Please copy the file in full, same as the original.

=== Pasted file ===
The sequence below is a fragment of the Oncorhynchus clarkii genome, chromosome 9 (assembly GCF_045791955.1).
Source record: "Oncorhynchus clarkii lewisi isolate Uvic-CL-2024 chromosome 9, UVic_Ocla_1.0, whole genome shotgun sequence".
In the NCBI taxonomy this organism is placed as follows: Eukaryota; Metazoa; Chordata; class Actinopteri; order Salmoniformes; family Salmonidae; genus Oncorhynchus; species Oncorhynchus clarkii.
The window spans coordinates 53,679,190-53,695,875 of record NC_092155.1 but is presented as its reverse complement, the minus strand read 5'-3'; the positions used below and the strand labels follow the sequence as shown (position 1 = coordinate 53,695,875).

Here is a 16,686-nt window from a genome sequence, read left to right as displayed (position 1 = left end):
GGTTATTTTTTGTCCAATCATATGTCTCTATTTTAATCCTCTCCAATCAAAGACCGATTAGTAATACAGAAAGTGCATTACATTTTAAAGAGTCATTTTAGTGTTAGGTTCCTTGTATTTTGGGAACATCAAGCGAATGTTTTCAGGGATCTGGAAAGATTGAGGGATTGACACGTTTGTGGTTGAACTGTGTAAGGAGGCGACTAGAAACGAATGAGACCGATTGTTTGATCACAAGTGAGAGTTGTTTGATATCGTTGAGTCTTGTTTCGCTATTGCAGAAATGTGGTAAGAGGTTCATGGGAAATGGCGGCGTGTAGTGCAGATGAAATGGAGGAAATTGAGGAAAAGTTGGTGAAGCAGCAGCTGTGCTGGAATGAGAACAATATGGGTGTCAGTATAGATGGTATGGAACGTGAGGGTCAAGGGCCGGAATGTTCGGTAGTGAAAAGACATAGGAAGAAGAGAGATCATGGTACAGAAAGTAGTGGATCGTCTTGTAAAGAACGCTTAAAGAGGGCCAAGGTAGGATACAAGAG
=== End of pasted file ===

The sequence below is a fragment of the Oncorhynchus clarkii genome, chromosome 9 (assembly GCF_045791955.1).
Source record: "Oncorhynchus clarkii lewisi isolate Uvic-CL-2024 chromosome 9, UVic_Ocla_1.0, whole genome shotgun sequence".
In the NCBI taxonomy this organism is placed as follows: Eukaryota; Metazoa; Chordata; class Actinopteri; order Salmoniformes; family Salmonidae; genus Oncorhynchus; species Oncorhynchus clarkii.
The window spans coordinates 53,679,190-53,695,875 of record NC_092155.1 but is presented as its reverse complement, the minus strand read 5'-3'; the positions used below and the strand labels follow the sequence as shown (position 1 = coordinate 53,695,875).

Here is a 16,686-nt window from a genome sequence, read left to right as displayed (position 1 = left end):
GGTTATTTTTTGTCCAATCATATGTCTCTATTTTAATCCTCTCCAATCAAAGACCGATTAGTAATACAGAAAGTGCATTACATTTTAAAGAGTCATTTTAGTGTTAGGTTCCTTGTATTTTGGGAACATCAAGCGAATGTTTTCAGGGATCTGGAAAGATTGAGGGATTGACACGTTTGTGGTTGAACTGTGTAAGGAGGCGACTAGAAACGAATGAGACCGATTGTTTGATCACAAGTGAGAGTTGTTTGATATCGTTGAGTCTTGTTTCGCTATTGCAGAAATGTGGTAAGAGGTTCATGGGAAATGGCGGCGTGTAGTGCAGATGAAATGGAGGAAATTGAGGAAAAGTTGGTGAAGCAGCAGCTGTGCTGGAATGAGAACAATATGGGTGTCAGTATAGATGGTATGGAACGTGAGGGTCAAGGGCCGGAATGTTCGGTAGTGAAAAGACATAGGAAGAAGAGAGATCATGGTACAGAAAGTAGTGGATCGTCTTGTAAAGAACGCTTAAAGAGGGCCAAGGTAGGATACAAGAG